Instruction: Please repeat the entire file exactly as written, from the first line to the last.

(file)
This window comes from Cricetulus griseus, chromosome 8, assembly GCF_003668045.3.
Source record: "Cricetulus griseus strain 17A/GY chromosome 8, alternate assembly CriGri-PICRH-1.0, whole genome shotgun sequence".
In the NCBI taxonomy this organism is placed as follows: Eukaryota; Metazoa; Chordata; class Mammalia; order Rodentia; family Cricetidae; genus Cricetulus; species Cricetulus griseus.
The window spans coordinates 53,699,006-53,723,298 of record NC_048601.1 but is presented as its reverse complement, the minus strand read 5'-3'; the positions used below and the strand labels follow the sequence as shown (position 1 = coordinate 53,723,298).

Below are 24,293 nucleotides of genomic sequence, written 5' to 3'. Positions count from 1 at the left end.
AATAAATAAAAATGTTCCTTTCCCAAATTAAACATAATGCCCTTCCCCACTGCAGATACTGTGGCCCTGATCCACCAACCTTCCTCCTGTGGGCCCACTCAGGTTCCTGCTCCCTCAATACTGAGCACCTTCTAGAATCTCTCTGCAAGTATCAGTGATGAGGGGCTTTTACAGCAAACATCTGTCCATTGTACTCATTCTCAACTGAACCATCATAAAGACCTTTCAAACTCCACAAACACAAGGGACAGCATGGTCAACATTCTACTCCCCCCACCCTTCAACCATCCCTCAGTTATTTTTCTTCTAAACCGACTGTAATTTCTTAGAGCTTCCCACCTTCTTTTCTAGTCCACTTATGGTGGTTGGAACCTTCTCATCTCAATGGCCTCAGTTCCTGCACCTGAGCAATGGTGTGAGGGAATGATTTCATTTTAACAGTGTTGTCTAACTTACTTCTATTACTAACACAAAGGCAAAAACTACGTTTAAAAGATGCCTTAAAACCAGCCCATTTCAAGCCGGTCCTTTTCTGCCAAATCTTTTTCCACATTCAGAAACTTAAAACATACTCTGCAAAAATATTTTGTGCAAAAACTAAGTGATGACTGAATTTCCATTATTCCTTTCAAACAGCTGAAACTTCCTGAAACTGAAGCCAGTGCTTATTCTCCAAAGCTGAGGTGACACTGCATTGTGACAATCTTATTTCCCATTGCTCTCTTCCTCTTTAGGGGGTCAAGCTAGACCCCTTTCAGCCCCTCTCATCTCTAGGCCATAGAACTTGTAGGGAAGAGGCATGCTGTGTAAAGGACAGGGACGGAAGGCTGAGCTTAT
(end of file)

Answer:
This window comes from Cricetulus griseus, chromosome 8, assembly GCF_003668045.3.
Source record: "Cricetulus griseus strain 17A/GY chromosome 8, alternate assembly CriGri-PICRH-1.0, whole genome shotgun sequence".
In the NCBI taxonomy this organism is placed as follows: Eukaryota; Metazoa; Chordata; class Mammalia; order Rodentia; family Cricetidae; genus Cricetulus; species Cricetulus griseus.
The window spans coordinates 53,699,006-53,723,298 of record NC_048601.1 but is presented as its reverse complement, the minus strand read 5'-3'; the positions used below and the strand labels follow the sequence as shown (position 1 = coordinate 53,723,298).

Below are 24,293 nucleotides of genomic sequence, written 5' to 3'. Positions count from 1 at the left end.
AATAAATAAAAATGTTCCTTTCCCAAATTAAACATAATGCCCTTCCCCACTGCAGATACTGTGGCCCTGATCCACCAACCTTCCTCCTGTGGGCCCACTCAGGTTCCTGCTCCCTCAATACTGAGCACCTTCTAGAATCTCTCTGCAAGTATCAGTGATGAGGGGCTTTTACAGCAAACATCTGTCCATTGTACTCATTCTCAACTGAACCATCATAAAGACCTTTCAAACTCCACAAACACAAGGGACAGCATGGTCAACATTCTACTCCCCCCACCCTTCAACCATCCCTCAGTTATTTTTCTTCTAAACCGACTGTAATTTCTTAGAGCTTCCCACCTTCTTTTCTAGTCCACTTATGGTGGTTGGAACCTTCTCATCTCAATGGCCTCAGTTCCTGCACCTGAGCAATGGTGTGAGGGAATGATTTCATTTTAACAGTGTTGTCTAACTTACTTCTATTACTAACACAAAGGCAAAAACTACGTTTAAAAGATGCCTTAAAACCAGCCCATTTCAAGCCGGTCCTTTTCTGCCAAATCTTTTTCCACATTCAGAAACTTAAAACATACTCTGCAAAAATATTTTGTGCAAAAACTAAGTGATGACTGAATTTCCATTATTCCTTTCAAACAGCTGAAACTTCCTGAAACTGAAGCCAGTGCTTATTCTCCAAAGCTGAGGTGACACTGCATTGTGACAATCTTATTTCCCATTGCTCTCTTCCTCTTTAGGGGGTCAAGCTAGACCCCTTTCAGCCCCTCTCATCTCTAGGCCATAGAACTTGTAGGGAAGAGGCATGCTGTGTAAAGGACAGGGACGGAAGGCTGAGCTTAT